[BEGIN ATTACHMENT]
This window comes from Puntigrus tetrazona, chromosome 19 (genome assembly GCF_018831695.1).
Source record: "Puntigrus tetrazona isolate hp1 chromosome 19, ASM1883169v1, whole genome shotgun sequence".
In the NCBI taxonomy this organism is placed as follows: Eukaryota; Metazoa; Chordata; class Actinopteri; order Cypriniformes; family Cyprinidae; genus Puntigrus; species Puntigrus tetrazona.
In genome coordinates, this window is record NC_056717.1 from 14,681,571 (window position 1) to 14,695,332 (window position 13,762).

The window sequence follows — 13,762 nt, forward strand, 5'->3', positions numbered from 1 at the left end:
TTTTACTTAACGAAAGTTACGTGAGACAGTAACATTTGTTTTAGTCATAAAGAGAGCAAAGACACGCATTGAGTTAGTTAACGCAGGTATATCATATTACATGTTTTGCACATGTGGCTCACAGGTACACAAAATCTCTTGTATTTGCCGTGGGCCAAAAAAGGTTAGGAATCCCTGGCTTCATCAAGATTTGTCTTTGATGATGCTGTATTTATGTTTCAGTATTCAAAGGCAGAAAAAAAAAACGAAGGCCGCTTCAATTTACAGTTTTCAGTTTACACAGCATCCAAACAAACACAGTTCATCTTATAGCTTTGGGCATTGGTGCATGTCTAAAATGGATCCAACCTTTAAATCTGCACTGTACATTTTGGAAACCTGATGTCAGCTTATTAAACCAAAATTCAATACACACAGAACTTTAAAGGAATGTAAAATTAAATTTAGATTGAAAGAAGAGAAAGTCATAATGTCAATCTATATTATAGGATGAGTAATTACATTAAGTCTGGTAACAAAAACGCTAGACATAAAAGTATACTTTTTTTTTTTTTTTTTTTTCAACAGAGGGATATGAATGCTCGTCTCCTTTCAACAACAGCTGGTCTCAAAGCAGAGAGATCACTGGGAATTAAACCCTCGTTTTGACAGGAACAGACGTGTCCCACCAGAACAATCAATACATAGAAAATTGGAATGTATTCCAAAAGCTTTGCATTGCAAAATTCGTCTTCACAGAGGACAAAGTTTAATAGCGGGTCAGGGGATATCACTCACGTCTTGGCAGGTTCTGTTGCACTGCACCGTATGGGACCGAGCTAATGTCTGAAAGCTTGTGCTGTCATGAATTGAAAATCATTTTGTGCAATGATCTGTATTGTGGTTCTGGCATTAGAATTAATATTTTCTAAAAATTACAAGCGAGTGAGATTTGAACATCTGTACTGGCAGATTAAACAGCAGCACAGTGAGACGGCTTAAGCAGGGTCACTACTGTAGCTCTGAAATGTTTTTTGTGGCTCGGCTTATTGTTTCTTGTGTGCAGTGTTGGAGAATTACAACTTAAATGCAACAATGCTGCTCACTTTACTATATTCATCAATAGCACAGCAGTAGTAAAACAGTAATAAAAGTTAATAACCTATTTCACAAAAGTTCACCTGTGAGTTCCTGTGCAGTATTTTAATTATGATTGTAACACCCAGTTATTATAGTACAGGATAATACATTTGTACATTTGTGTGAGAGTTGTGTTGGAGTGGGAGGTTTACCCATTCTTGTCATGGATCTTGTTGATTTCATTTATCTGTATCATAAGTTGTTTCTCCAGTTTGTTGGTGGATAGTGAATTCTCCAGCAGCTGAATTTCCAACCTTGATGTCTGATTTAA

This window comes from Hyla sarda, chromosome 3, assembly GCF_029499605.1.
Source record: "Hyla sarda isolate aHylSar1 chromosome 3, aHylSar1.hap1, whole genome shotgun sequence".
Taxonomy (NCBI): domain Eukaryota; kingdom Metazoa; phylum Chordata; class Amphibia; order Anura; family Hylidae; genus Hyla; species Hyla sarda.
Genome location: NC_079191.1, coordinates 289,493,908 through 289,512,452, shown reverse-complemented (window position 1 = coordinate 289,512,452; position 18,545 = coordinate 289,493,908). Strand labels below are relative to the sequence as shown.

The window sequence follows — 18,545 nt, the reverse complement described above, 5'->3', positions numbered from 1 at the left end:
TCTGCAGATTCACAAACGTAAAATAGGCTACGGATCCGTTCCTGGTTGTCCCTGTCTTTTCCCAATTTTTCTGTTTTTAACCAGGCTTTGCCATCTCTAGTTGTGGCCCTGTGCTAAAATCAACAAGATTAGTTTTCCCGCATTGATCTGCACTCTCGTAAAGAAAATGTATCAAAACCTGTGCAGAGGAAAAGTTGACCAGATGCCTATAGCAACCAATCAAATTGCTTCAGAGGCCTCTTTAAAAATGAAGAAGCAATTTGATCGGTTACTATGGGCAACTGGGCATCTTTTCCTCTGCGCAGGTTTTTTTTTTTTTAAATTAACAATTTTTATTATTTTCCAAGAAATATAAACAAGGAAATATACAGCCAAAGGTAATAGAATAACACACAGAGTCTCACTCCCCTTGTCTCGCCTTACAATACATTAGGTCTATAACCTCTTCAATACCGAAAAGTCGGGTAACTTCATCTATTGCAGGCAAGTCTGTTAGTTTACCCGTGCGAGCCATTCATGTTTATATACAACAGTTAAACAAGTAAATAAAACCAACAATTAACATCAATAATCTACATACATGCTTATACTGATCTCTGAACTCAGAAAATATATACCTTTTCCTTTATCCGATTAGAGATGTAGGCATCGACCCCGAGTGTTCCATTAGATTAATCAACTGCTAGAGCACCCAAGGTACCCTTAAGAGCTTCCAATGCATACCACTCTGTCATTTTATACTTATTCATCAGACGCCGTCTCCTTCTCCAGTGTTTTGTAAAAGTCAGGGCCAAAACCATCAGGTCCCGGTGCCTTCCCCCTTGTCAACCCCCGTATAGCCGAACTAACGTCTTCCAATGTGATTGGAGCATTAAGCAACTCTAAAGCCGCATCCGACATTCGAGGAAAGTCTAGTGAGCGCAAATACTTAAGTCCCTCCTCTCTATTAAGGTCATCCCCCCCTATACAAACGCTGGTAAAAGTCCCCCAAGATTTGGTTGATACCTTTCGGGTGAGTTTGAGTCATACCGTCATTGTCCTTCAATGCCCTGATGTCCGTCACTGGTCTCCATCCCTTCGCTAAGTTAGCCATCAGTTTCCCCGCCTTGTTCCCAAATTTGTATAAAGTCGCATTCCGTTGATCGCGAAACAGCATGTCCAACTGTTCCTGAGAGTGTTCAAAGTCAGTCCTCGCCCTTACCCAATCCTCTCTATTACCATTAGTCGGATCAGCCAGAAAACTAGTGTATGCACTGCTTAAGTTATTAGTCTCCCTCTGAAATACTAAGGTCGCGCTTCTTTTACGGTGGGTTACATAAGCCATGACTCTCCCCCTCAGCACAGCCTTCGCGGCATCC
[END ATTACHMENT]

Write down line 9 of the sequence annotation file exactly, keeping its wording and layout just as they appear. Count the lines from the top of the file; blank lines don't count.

Taxonomy (NCBI): domain Eukaryota; kingdom Metazoa; phylum Chordata; class Amphibia; order Anura; family Hylidae; genus Hyla; species Hyla sarda.